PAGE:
Trade surplus set to exceed last year's
The mainland's trade surplus this year is likely to exceed that of last year, making it tougher for the government to balance trade and avoid friction with trading partners.
Ministry of Commerce spokesman Shen Danyang said yesterday that a higher trade surplus was probable as imports were expected to weaken more than exports.
The trade surplus last year totalled US$155.14 billion. In the first half of this year, the surplus jumped 56.4 per cent from a year ago to US$68.92 billion. Last month alone, exports surpassed imports by a three-year high of US$31.72 billion as domestic demand softened while global prices of energy and raw materials fell.
Shen Jianguang, an economist at Mizuho Securities, said: 'The rising trade surplus is expected to lead to yuan appreciation by up to 3 per cent in 2012.' The yuan has weakened against the US dollar by about 1.3 per cent so far this year.
Ministry spokesman Shen said the mainland's goal of achieving trade balance and reducing surplus remained unchanged. Analysts see it as a reaffirmation of Beijing's stance to avoid criticism that the world's biggest exporter supports local firms by undervaluing its currency artificially while granting foreign companies limited access to the Chinese market.
The World Trade Organisation said on Monday that Beijing had violated trade rules through regulations that helped China UnionPay dominate the lucrative electronic payment market. The ministry said yesterday that Beijing had reservations over the ruling, which largely backed allegations filed by the United States accusing China of discrimination against foreign bank cards.
Foreign investors are continuing to pour money into China, but complaints about fair market treatment, policy transparency and the legal environment have risen in recent years.
Last month, foreign direct investment into the mainland fell 6.9 per cent year on year to US$12 billion, with 2,444 foreign firms setting up shop - down 16.3 per cent from a year ago. In the first six months of this year, FDI dropped 3 per cent year on year to US$59.1 billion. The Commerce Ministry attributed it to government curbs on real estate.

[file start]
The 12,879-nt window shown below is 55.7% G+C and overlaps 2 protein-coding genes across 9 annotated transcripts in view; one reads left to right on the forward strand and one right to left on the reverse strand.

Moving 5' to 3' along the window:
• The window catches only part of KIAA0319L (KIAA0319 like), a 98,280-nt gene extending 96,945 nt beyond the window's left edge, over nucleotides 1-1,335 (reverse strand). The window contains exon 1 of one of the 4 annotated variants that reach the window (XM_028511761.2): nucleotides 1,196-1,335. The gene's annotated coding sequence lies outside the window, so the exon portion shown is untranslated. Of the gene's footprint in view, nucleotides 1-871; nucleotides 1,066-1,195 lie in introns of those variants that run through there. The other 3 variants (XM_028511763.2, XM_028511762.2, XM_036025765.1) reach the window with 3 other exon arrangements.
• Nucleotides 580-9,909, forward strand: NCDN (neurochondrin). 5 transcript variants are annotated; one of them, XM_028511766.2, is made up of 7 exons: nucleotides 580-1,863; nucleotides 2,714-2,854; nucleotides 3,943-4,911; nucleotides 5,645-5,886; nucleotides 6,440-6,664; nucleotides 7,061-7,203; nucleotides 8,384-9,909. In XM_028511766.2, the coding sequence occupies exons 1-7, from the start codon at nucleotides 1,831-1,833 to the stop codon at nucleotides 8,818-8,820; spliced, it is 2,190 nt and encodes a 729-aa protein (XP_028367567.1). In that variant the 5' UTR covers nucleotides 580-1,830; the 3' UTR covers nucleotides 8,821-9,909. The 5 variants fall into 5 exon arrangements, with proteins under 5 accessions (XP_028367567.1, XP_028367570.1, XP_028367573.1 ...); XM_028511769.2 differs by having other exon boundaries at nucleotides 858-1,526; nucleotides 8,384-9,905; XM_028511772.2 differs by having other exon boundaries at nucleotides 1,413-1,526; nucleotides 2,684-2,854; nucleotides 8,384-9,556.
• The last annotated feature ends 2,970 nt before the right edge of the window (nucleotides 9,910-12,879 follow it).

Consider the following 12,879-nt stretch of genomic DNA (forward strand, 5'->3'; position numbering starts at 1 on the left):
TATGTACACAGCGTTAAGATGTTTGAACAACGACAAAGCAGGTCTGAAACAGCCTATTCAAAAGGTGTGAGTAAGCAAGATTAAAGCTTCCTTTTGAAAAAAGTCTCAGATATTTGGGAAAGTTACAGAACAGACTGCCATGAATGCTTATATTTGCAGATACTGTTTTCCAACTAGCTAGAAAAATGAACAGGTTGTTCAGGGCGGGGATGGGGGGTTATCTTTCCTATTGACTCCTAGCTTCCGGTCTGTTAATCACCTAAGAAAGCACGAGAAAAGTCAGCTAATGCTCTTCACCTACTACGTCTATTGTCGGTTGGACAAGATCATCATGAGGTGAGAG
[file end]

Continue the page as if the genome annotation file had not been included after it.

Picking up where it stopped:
'Stripping out the property sector, FDI was down only 0.1 per cent year on year to US$46.8 billion in the first half,' spokesman Shen said, adding that full-year FDI would show steady growth from last year.
Chang Jian, an economist at Barclays Capital, said capital outflow from the mainland was likely to have continued in the second quarter, going by the central bank's foreign-exchange purchases position that showed a small net increase of US$1.8 billion during the period.
The ministry says outbound direct investment surged 48.2 per cent year on year to US$35.42 billion in the first half, with a third of the funds used in mergers and acquisitions. Investments going to Hong Kong soared 58.9 per cent, funds heading to Asean countries rose 34.3 per cent, while those to the United States went up 28.2 per cent.
The US Chamber of Commerce released a report titled The Faces of Chinese Investment in the United States, aiming to facilitate investment from Chinese firms. The chamber's president and chief executive Thomas Donohue said: 'The US market is highly competitive and open to the Chinese investment. There are challenges, but they can be managed.'
The percentage increase in Chinese imports last month from a year earlier - less than half the 12.7 per cent forecast in a Reuters poll